The Paris attackers exploited intelligence holes from France to Syria, authorities say, taking advantage of mistrust between European governments, France's overwhelmed security services and the collapse of authority across the war zone contested by the Islamic State group.
Eleven days after the attacks in Paris, French authorities have announced few details about the investigation, and Brussels remains locked down for reasons the government has hardly explained. Officials aren't disclosing everything they have found out about the attackers and their travels between Europe and Syria. But officials and security experts say it seems clear that Europe's borderless travel and suspicion between governments at sharing intelligence information left the continent vulnerable.
"At the national level it's a question of resources. Dealing with just the sheer number of foreign fighters, of known and potential terrorists in a country like France, has without question started to overwhelm the French security services," Christopher S. Chivvis, associate director of RAND's International Security and Defense Policy Center, told The Associated Press.
On the European level, he said, baked-in mistrust between intelligence agencies, as well as privacy concerns, have complicated how the bloc is policed: "Unless the will is there to actually share intelligence between one agency and another, it's just not going to happen."
As many as four attackers' remains have not been publicly or fully identified, including two with questionable Syrian passports. Given French government pleas for help identifying assailants, it appears they were not in France's extensive DNA database. The total number of attackers has not been spelled out, and French authorities have not said how many people directly involved could still be at large. These gaps point to a security service, one of Europe's most sophisticated, that was caught off guard — and many blame cross-border failures.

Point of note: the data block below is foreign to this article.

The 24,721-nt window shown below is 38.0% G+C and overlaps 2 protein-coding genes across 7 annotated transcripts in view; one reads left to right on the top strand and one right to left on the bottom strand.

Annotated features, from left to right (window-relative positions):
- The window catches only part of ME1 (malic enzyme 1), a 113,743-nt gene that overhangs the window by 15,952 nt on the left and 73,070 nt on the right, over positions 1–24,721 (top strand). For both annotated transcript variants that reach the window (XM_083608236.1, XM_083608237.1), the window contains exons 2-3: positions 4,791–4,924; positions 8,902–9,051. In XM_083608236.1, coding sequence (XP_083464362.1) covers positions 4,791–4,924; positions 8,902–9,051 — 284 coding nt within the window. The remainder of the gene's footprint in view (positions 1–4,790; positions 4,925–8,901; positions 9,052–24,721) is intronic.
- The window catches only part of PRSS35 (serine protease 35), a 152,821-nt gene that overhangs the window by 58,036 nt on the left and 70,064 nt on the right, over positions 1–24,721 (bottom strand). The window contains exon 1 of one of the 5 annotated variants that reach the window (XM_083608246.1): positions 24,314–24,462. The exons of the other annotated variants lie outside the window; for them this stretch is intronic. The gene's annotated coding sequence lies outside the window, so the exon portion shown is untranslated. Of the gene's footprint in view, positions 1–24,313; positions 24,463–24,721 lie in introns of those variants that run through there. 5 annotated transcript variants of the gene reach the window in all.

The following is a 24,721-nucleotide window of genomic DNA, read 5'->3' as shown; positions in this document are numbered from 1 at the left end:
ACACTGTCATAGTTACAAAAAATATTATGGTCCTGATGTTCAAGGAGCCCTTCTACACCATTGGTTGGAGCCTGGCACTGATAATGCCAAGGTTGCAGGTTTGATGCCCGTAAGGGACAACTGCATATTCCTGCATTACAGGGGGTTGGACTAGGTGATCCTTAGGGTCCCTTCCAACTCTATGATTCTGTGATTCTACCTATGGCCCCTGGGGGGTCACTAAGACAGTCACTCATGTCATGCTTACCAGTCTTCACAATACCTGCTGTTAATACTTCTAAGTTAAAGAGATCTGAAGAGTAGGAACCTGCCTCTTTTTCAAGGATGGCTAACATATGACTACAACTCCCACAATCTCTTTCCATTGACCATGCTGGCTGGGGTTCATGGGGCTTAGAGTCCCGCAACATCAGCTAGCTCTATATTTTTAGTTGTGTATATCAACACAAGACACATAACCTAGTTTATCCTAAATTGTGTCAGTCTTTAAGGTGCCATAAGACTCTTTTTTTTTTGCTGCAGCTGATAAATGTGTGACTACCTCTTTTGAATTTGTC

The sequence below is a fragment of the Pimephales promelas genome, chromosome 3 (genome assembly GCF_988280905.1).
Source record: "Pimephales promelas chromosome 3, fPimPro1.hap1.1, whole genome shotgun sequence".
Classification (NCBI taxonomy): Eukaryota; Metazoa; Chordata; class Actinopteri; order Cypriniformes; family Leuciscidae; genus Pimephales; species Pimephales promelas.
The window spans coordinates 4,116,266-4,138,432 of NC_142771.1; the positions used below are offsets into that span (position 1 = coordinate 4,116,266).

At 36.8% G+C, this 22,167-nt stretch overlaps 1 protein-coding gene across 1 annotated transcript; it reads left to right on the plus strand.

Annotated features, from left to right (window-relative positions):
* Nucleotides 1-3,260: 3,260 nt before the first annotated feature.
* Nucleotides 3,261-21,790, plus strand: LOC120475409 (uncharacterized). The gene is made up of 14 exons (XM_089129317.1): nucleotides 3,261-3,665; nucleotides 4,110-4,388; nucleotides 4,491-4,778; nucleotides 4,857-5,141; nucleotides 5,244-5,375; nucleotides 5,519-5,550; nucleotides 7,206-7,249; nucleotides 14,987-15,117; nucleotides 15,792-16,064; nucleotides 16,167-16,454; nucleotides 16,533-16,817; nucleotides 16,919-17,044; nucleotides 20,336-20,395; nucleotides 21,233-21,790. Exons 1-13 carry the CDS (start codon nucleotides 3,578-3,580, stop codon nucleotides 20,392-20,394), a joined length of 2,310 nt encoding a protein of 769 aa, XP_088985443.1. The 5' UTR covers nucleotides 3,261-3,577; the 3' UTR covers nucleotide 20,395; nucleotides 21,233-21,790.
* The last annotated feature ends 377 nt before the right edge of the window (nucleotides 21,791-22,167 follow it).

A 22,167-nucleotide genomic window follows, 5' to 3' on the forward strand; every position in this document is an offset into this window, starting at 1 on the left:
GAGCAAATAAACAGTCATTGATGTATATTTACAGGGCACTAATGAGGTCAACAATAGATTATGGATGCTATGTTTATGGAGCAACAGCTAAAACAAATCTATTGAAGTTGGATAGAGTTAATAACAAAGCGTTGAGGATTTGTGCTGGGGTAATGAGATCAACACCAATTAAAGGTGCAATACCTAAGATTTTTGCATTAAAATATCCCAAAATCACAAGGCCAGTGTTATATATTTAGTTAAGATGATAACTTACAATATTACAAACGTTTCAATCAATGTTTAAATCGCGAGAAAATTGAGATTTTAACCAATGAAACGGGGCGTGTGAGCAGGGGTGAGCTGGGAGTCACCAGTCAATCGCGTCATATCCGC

The head of Frontex, Europe's border control agency, conceded that lack of European cooperation is a grave issue, saying the agency conducts no security checks on its own because European governments don't trust each other enough to pool databases.
"We are paying today for this lack of trust, which has lasted a decade, of these same governments and European deputies in the European agencies," Fabrice Leggeri, the Frontex chief, told Le Parisien newspaper. He said Frontex sent a private letter to European governments noting that security at the outer edges of Europe was overwhelmed.
President Barack Obama cautioned Tuesday against speculation on what went wrong ahead of the Paris attacks. But he underscored the need for better information sharing: "What is true is we can do a better job of coordinating between countries," Obama said in a joint White House press conference with French President Francois Hollande.
Authorities have not yet pinpointed the role of the suspected mastermind, Abdelhamid Abaaoud, nor the lone fugitive in the attacks, Salah Abdeslam. Nor have they explained why — nearly 12 hours after the assault began — a gendarme near the Belgian border stopped and then released Abdeslam, whose brother was among the suicide bombers and whose rental car had already been linked to the attack.
Salah Abdeslam is still on the run. Left behind was an unexploded suicide vest that was found in the trash Monday in the same suburb where his cell phone pinged the night of the attacks, according to the French officials, who spoke about the ongoing investigation on condition of anonymity.